If you look at the Appendix B.1 of FIPS 202. You can see that before an input can be interpreted by SHA-3, it needs to go through some transformations.

Here is our own example of how it works with an input of 0xaebcdf. First the bits are re-mapped, then a padding is added, finally it is split into as many lanes as possible (here we have two 16-bit lanes):

The same examples with bits:

Two things that you must understand here:

• the padding is applied after re-mapping the bits, not before! Since the padding is already defined for Keccak's internal ordering of its bits.
• all of this is done so that a bit string is indexed as LSB first, not MSB first. It's weird but Keccak did it this way.

Why is the indexing of a bitstring so important?

Because we later apply the permutation function on the state, and some of the operations need to know what are the indexes of each bits. More on that later.

## How to implement the re-mapping

It must be annoying to reverse all these bits right? What about not doing it? Well brace yourself, there is indeed a clever trick that would allow you to avoid doing this. And this trick is what is used in most of SHA-3's implementations. Here is a graphical explanation of what they do:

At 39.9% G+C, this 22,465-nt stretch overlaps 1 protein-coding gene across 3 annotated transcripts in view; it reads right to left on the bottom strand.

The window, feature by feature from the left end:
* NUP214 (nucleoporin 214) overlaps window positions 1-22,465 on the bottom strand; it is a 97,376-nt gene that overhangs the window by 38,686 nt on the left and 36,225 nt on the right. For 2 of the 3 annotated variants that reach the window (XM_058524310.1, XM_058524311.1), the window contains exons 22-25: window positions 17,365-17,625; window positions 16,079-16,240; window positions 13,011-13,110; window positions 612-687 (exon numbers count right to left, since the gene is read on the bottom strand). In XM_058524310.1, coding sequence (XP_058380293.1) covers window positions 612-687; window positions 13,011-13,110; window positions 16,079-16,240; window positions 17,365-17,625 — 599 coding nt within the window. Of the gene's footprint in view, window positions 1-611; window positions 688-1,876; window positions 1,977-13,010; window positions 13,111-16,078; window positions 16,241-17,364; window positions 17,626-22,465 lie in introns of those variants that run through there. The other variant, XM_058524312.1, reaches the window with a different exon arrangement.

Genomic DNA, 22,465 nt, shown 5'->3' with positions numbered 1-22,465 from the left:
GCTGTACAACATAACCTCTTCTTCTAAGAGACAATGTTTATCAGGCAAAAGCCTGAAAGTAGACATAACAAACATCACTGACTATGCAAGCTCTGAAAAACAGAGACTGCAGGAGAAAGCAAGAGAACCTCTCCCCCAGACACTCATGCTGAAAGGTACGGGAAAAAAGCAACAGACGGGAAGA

By reading the byte array as little-endian, and using an already reversed delimiter + padding, some magic happens!

The result is exactly the same but in reverse order.

If you aren't convinced look at the following diagram (which shows the same thing with bits) and look at the previous section result. Same, but the bitstream is readable in the reversed direction.

This means that now the index 0 of Keccak's internal ordering is on the right, not on the left. How will it influence the round functions that apply on our lanes?

It turns out that a lot of operations are unchanged. Who would have known that XORs, ANDs and NOTs operations were not affected by the order of the bits! but only some rotations and bit positioning are. If you look at the reference implementations you will see that indeed, rotations have been reversed (compared to what the reference tells you to do).